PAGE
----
Thursday, July 10, 2014





UPS: Profits smaller than expected


January 17. 2014 11:51PM
DAVID KOENIG AP Business Writer



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DALLAS — UPS may be forced to change the way it plans for the holiday season after December shipping problems took a bite out of fourth-quarter earnings.


The company said Friday that it took “extraordinary” steps to meet holiday demand, including hiring 85,000 seasonal employees — 30,000 more than planned.


But the company’s network of brown trucks and planes was overwhelmed by what it termed “an unprecedented level” of online shopping including “a surge of last-minute orders.” Bad weather and a shorter shopping season were also factors, it said in a news release. Company officials declined interview requests.


Analysts said the company will make changes including higher last-minute prices to smooth out the peak caused by the final rush of shopping just before Christmas.


Online shopping is good for UPS, as customers count on delivery companies to get those packages where they are supposed to go on time. But volumes were so high last month that hundreds of thousands of packages didn’t get to their destinations before Christmas — UPS hasn’t disclosed the exact number. Amazon.com offered shipping-charge refunds and a $20 credit for some customers affected by UPS delays.


On Friday, UPS said that it delivered a record 31 million packages on Dec. 23. That peak, however, came six days later than UPS had planned, and it was 7.5 percent more packages than the company had expected on the busiest day of the season.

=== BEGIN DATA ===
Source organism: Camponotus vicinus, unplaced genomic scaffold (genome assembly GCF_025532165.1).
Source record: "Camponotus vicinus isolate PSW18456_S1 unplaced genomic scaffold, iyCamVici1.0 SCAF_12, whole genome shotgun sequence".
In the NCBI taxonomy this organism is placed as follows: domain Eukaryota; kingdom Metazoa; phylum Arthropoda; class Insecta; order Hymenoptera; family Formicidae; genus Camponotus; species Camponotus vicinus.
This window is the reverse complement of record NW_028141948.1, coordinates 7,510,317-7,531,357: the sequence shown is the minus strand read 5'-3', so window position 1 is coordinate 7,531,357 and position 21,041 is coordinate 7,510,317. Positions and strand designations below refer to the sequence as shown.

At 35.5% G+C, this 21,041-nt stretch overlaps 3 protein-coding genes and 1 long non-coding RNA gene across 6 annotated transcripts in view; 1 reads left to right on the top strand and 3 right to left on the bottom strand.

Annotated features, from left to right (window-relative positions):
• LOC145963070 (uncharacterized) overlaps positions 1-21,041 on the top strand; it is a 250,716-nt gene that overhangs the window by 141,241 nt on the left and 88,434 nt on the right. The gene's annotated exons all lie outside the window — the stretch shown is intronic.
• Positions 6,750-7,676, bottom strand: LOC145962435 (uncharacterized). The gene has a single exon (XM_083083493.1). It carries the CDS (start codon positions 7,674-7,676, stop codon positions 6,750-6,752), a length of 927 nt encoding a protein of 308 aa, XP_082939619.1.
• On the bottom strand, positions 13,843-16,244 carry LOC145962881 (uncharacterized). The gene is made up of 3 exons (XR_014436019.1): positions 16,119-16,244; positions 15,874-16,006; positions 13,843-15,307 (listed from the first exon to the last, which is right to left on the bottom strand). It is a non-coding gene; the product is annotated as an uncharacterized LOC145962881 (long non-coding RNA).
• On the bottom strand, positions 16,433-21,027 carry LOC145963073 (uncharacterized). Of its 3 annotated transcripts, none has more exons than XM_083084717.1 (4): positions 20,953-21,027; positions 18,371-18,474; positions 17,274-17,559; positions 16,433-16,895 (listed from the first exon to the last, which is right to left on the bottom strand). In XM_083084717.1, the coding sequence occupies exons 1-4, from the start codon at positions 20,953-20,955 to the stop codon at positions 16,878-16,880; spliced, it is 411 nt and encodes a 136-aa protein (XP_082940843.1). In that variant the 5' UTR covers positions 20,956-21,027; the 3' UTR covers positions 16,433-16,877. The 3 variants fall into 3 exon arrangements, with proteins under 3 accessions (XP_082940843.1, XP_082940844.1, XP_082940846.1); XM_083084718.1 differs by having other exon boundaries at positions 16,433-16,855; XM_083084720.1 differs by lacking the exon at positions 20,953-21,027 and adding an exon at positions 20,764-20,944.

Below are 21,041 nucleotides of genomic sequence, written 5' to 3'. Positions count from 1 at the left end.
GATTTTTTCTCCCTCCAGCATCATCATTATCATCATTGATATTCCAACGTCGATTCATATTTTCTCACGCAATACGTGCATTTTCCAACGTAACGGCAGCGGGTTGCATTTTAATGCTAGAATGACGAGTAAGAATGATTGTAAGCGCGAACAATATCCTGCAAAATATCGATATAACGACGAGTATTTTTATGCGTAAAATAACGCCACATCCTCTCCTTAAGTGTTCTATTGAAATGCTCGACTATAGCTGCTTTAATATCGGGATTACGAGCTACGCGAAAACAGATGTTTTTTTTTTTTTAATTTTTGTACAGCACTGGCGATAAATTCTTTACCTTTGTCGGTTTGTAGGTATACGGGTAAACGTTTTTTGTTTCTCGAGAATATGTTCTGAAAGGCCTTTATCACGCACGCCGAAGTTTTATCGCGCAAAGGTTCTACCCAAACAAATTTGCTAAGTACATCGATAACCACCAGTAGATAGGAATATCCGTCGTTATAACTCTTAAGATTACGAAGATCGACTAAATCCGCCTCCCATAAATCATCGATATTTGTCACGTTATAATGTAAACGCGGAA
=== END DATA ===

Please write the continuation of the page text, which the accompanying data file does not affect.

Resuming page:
Jim Corridore, an analyst with S&P Capital IQ, suggested the company learned a lesson.


“We think UPS did a poor job forecasting the holiday season, but we expect improved readiness this year as online shopping continues to grow,” he said in a note to clients. Online shopping, he added, “is a positive trend, but UPS needs to do a better job capitalizing upon it.”


Kevin Sterling, an analyst with BBT Capital Markets, said UPS had to catch up after icy weather delayed early-December deliveries, only to get slammed by a wave of late online shopping.


“I think they’ll push through a peak surcharge — you’ll pay more if your online order is after, say, December 20,” Sterling said in an interview. “They’ve got to change that customer behavior of waiting until the last minute.”


Ben Hartford, an analyst with Robert W. Baird & Co., said UPS would likely impose “variable pricing” and make improvements to its network. “I’d be surprised if we saw these kinds of problems next time,” he said.


Stifel, Nicolaus & Co. analyst David Ross said that UPS would probably hire more seasonal workers and arrange for more backup shipping capacity next season.


UPS executives are expected to provide details about future plans when the Atlanta-based company reports fourth-quarter results on Jan. 30.




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